rate-limiting step of the multistep oxidation or reduction
reaction. In the case of photoelectrodes, the electrocatalytic
behavior is convoluted with the device properties of the
semiconductor/liquid contact, and will affect the overall
performance of a photoelectrolysis cell (Figure 9).
A common, and often necessary, strategy to improve the
performance of photoelectrochemical devices is to add
catalytic units to the surface of the semiconductor. Typically
these electrocatalysts are deposited as thin layers or as
nanoparticles so as to avoid excessive light absorption or
reflection, preserve desired interfacial energetics (e.g., via
“pinch off,” see section 4.2, Figure 8), and improve the
kinetics of the desired reactions.
Aside from improving the photoelectrode kinetics, the
addition of catalyst particles fundamentally changes the
energetics of the electron transfer process at the semiconduc-
tor surface. As discussed in section 3.1, the excited minority
carriers in a pristine semiconductor/liquid junction thermalize
in the semiconductor to the band edge level (Figure 5).
However, when a metallic catalyst particle is on the
semiconductor surface, the minority carriers that participate
in the redox reaction come from the catalyst particle, whose
Fermi energy is in equilibrium with the minority carrier
quasi-Fermi level in the semiconductor, as in a traditional
metal-semiconductor Schottky contact.34a,bTherefore, the
addition of catalyst particles to a bare semiconductor surface
can actually lead to a loss in driving force, and thus produces
a slower electron-transfer rate constant for the reaction.
However, this loss in driving force is often offset by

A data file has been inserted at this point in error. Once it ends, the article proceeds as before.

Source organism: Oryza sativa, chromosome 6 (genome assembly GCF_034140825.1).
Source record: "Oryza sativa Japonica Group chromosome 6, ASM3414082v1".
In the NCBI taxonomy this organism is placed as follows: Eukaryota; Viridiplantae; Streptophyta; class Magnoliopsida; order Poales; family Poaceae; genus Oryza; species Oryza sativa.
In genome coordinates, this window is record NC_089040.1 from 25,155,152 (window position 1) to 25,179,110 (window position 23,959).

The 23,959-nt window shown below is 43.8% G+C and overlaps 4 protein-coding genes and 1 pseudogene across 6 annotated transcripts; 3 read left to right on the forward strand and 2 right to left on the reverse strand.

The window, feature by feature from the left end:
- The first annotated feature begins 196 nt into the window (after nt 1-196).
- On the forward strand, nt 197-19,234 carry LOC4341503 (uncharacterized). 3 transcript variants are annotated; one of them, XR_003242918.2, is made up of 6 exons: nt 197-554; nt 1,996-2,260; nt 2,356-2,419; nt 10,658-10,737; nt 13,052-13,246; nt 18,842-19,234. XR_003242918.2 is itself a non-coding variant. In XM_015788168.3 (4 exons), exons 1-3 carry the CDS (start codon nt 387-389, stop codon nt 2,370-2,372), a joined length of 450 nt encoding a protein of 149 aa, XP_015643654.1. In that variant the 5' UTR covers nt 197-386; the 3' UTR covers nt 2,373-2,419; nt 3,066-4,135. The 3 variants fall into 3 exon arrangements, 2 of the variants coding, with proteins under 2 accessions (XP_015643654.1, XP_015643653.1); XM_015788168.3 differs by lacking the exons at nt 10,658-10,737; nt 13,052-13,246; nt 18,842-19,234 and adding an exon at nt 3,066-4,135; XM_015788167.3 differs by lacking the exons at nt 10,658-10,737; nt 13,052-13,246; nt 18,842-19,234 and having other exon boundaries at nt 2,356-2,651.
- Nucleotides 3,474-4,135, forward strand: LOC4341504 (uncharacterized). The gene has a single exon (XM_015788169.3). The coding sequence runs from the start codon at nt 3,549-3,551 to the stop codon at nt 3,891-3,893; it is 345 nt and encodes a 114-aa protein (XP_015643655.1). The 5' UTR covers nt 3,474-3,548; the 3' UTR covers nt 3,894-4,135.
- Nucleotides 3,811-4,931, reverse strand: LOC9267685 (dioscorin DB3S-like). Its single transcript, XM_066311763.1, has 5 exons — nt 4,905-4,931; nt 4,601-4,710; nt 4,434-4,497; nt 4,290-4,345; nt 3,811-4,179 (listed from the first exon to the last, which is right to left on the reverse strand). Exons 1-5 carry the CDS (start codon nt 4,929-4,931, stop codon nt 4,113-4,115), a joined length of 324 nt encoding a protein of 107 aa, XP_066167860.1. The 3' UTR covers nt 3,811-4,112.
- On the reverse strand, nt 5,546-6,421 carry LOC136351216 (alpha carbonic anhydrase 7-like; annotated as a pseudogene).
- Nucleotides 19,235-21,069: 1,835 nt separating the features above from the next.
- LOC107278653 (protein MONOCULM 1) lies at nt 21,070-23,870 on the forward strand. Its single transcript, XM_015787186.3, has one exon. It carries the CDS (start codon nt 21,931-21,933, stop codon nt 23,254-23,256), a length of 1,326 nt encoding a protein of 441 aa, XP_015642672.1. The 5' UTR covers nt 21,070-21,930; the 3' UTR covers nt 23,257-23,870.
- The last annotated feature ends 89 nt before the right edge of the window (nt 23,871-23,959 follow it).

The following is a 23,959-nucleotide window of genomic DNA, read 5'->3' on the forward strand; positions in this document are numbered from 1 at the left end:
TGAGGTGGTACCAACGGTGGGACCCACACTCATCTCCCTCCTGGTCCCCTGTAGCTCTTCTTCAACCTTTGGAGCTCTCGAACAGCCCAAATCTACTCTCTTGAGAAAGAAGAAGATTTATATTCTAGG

drastically increased catalytic turnover rates, thereby increas-
ing the overall device efficiency.
Figure 9 depicts the effects of surface catalysts on a
photoelectrode. For a generic “good” catalyst, ∼100 mV is
needed to drive a current density of ∼10 mA cm-2, whereas
for a “bad” catalyst ∼600 mV is needed to produce the same
current density. In principle, the open-circuit voltage (Voc)
produced by use of either catalyst should be the same,
because the catalyst has no effect on the thermodynamics
of the reaction. However, the fill factor and, hence, overall
photoelectrode efficiency are drastically reduced by poor
7.1. Electrocatalysis for Solar Water Splitting
For use in a water splitting device, a good HER or OER
catalyst must satisfy two basic requirements. First, the
catalyst must be highly active toward its respective reaction,
meaning it must be capable of producing, at a minimum
overpotential, large quantities of hydrogen or oxygen as
quickly as the absorber can supply electrons or holes to the
catalyst. Second, an effective catalyst must be robust enough
to maintain its efficiency over time scales relevant to
commercial use. Catalysts described in the industrial elec-
trolysis literature largely meet these requirements, although